Treating your children to a fun and stress-free Halloween should be a high priority—whether you or your ex have the kids on Halloween.
Many parenting plans do not delineate Halloween as a holiday or special day to be shared. This might have been intentional, or simply forgotten in the parenting plan.
If your parenting plan does not include Halloween, it is essential that you check the calendar to see whether you or your ex have the kids that day. But, most important is to keep your focus on the children and not on your ex.
Tip #1: Above all else, make your child’s safety a priority.
This should be a “no brainer,” but child safety can get overlooked if the focus is on your relationship with your ex instead of your child. Whether you are the custodial or non-custodial parent, communicate with your ex and know where your children will be trick or treating.
If your children are old enough trick or treating alone, make sure they bring a flashlight and cellphone in case of an emergency. Also, make sure they only trick or treat at the homes of people you trust.
Tip #2: Be considerate and offer some time or activity to your ex so that he/she will have an opportunity to enjoy the holiday with the kids.
Many children will feel sad about their other parent missing out on the fun. Also, keep in mind that next year may not be your turn to celebrate Halloween. A little generosity can go a very long way in improving your relationship with your ex. So be generous—your children will appreciate it.
Tip #3: Don’t ask your children whom they want to be with on Halloween.
Most children want to trick or treat with their friends. This is particularly important as the kids get older. Children also like to trick or treat in “their” neighborhood. If you have recently moved to a different area but are able to take the kids to their former neighborhood—do it, even if your ex’s friends reside there. Remember, it’s not about you!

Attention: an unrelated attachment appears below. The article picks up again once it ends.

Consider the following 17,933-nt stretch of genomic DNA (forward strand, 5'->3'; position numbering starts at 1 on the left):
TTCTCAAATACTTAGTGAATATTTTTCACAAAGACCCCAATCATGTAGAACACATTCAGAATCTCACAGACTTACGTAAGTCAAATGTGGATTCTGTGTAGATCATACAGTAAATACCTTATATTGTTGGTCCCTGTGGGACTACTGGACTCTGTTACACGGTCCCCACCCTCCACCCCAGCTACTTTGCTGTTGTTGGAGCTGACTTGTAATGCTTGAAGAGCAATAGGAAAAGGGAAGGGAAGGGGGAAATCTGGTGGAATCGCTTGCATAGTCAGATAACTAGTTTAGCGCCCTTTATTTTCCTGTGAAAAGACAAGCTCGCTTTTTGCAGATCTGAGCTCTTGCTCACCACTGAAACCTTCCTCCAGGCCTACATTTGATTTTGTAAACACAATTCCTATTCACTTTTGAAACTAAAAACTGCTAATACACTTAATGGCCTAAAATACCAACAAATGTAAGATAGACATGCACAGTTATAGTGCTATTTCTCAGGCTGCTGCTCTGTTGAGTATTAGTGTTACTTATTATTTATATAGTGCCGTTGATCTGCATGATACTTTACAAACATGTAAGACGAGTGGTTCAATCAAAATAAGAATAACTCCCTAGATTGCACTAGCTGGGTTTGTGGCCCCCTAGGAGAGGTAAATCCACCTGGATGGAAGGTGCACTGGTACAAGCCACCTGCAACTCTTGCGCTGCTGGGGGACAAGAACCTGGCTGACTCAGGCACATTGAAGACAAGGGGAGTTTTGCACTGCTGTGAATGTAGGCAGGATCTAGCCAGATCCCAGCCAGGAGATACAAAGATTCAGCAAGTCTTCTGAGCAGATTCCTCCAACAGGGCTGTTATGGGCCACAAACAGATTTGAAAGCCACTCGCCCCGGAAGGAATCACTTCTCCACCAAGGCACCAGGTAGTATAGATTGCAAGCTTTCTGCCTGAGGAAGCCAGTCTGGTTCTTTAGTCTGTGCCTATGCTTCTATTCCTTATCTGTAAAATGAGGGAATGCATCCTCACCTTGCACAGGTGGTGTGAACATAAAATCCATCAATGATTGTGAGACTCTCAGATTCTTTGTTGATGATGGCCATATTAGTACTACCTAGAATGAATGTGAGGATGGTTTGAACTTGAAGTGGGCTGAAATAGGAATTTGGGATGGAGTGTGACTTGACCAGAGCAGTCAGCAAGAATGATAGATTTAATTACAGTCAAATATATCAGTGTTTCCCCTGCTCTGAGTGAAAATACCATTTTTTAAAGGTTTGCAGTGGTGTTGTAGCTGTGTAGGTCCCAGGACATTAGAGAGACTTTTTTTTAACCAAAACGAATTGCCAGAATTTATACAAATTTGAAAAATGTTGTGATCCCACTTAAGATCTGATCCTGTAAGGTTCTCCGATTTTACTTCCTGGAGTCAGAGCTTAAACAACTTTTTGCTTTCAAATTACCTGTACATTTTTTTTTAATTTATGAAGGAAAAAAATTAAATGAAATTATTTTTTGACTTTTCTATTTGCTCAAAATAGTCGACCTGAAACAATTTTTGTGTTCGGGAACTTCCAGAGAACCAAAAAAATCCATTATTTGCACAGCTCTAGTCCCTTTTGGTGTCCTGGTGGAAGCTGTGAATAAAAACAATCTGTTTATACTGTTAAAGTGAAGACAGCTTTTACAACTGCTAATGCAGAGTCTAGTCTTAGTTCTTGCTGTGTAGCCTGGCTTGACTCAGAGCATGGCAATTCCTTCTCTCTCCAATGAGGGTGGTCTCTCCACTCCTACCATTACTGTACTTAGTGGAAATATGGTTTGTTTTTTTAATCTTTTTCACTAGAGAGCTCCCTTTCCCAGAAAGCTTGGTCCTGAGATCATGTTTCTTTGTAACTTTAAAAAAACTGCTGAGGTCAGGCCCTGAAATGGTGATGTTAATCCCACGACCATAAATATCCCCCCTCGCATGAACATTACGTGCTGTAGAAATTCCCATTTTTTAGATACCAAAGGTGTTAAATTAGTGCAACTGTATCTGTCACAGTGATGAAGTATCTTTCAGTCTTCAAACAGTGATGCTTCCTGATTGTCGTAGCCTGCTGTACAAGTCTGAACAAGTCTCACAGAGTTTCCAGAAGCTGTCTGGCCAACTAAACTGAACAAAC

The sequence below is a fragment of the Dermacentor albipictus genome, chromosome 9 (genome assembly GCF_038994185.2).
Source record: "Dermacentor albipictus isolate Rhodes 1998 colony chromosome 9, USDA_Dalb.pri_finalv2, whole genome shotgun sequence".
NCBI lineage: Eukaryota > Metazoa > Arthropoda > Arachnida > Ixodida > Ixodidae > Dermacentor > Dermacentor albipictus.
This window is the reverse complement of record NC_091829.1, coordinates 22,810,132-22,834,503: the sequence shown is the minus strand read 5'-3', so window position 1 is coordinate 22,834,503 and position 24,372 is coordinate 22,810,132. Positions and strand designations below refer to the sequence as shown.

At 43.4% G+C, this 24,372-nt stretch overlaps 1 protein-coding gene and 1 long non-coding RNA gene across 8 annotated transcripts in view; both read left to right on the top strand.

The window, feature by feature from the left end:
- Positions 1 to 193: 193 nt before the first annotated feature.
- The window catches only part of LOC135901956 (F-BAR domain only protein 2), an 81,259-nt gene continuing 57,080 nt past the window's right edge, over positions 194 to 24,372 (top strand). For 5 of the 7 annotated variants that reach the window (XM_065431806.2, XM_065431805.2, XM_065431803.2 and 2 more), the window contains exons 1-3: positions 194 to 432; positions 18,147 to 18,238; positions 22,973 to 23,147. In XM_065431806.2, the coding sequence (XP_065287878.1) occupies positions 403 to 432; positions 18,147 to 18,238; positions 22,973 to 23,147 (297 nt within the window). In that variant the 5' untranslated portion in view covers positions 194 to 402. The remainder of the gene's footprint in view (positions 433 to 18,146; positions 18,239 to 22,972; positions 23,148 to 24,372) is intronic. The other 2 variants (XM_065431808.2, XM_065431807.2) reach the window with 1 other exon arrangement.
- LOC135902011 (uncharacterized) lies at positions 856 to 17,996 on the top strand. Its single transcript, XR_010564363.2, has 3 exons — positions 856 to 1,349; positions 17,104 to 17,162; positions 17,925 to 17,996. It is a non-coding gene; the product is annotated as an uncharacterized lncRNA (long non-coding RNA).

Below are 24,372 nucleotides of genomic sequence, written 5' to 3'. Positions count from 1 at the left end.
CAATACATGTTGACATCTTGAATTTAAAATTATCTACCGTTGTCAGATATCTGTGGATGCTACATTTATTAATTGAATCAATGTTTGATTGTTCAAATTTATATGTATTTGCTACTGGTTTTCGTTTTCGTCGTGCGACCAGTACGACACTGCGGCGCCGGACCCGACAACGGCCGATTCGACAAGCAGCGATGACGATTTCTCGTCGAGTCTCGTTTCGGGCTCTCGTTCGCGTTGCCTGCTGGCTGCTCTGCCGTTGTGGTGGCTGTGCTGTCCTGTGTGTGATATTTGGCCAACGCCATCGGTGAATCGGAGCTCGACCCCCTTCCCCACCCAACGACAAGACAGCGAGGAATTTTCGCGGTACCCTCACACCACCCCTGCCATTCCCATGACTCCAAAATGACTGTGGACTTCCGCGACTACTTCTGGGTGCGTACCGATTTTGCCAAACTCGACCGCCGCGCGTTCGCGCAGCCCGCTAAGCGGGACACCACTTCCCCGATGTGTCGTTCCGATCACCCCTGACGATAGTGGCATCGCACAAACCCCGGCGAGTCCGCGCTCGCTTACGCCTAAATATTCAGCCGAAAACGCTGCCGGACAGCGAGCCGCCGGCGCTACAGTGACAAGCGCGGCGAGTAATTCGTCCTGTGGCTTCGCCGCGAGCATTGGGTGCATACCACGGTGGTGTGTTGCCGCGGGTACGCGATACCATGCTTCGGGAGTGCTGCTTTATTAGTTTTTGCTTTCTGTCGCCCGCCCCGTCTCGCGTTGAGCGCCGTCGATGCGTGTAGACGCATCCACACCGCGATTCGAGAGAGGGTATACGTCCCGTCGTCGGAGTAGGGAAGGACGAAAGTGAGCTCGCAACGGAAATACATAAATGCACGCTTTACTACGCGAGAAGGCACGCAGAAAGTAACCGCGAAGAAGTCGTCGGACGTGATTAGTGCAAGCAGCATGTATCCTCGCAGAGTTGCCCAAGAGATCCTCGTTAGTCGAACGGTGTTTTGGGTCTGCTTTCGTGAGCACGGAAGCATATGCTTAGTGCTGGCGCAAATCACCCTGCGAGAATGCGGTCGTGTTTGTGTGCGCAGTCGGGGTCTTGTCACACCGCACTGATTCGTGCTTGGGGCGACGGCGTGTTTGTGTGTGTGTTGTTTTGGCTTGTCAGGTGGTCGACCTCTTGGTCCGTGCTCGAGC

Tip #4: Create new Halloween memories with your children.
If you didn’t have Halloween “get togethers” for your children and their friends in your pre-divorce life, this is a perfect new “tradition” to begin.
Depending on the age of your kids, it can be making Halloween cupcakes, cookies, and crafts, dressing up in costumes and entering a Halloween parade, or watching Halloween movies.
The important part is getting together and having fun with a new holiday tradition. This is not the time to compete with your ex over who can make the best costume.
Tip #5: Don’t let Halloween be a frightening holiday.
Do whatever it takes to avoid a conflict with your ex. This is not the day to bring up late child support payments. Don’t “forget” to pack your child’s Halloween costume. If you are in the presence of your ex—be civil and pleasant, even if you have to rehearse in front of a mirror. Your children will be grateful for many years.
Remember, if your parenting plan does not include Halloween or other important days of the year, you can modify it to address these issues. Having clear guidance could potentially alleviate this otherwise stressful situation.
To learn more or to discuss your options, we are here to help your family. Call us at 770-333-1620.